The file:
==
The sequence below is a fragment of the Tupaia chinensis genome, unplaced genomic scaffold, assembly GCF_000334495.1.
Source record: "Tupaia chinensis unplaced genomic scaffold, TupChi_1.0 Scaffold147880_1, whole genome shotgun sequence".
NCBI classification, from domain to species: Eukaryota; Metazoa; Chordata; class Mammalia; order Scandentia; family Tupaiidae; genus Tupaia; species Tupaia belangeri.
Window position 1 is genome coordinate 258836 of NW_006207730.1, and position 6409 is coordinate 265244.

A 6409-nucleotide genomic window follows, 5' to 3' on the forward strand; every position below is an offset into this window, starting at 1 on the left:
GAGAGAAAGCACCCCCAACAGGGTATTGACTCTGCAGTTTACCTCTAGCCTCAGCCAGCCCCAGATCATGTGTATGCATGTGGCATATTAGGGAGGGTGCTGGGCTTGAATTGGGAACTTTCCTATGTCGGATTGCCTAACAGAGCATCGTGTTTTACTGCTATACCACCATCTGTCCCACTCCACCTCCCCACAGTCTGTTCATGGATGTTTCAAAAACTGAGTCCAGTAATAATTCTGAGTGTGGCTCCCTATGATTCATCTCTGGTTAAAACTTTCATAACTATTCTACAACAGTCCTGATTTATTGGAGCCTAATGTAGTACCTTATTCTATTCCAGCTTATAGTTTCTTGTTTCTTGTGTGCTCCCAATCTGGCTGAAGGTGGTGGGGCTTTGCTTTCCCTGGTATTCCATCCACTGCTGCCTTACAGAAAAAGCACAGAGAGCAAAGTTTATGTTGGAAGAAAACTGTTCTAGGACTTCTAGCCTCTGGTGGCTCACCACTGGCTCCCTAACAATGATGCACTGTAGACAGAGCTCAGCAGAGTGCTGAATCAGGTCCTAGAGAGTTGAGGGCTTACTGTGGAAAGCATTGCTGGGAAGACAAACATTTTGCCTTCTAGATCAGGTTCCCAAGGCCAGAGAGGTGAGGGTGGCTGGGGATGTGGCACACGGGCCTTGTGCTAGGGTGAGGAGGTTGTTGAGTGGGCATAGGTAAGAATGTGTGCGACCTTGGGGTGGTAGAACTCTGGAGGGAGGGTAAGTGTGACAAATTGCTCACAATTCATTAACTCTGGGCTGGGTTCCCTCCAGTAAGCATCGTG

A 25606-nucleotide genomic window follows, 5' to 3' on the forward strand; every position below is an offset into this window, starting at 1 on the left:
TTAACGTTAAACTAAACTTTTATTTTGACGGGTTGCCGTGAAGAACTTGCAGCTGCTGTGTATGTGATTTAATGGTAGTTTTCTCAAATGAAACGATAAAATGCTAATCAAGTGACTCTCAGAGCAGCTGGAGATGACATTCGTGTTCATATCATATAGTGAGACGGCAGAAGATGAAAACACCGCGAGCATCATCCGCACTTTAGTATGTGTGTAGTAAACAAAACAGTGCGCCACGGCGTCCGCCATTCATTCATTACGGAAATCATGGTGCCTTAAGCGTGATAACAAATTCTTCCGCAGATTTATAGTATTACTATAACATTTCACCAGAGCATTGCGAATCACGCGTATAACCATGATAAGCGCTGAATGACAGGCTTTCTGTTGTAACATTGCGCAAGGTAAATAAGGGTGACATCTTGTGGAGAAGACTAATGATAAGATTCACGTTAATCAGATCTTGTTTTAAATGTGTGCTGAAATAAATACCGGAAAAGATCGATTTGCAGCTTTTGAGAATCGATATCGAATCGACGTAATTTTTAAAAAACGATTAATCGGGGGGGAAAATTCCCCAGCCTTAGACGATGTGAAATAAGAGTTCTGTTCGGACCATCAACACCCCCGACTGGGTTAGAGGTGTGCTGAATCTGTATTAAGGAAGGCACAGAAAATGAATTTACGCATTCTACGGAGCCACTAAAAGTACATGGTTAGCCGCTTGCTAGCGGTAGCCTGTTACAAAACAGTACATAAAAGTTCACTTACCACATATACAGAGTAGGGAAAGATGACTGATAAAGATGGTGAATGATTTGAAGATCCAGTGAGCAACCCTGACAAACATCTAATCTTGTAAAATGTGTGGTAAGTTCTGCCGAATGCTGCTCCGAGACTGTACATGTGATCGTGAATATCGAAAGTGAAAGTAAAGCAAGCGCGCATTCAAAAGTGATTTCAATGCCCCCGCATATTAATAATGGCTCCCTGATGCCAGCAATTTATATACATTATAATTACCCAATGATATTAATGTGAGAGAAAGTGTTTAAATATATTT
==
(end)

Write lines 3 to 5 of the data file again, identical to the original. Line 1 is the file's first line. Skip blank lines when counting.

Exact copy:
NCBI classification, from domain to species: Eukaryota; Metazoa; Chordata; class Mammalia; order Scandentia; family Tupaiidae; genus Tupaia; species Tupaia belangeri.
Window position 1 is genome coordinate 258836 of NW_006207730.1, and position 6409 is coordinate 265244.

A 6409-nucleotide genomic window follows, 5' to 3' on the forward strand; every position below is an offset into this window, starting at 1 on the left: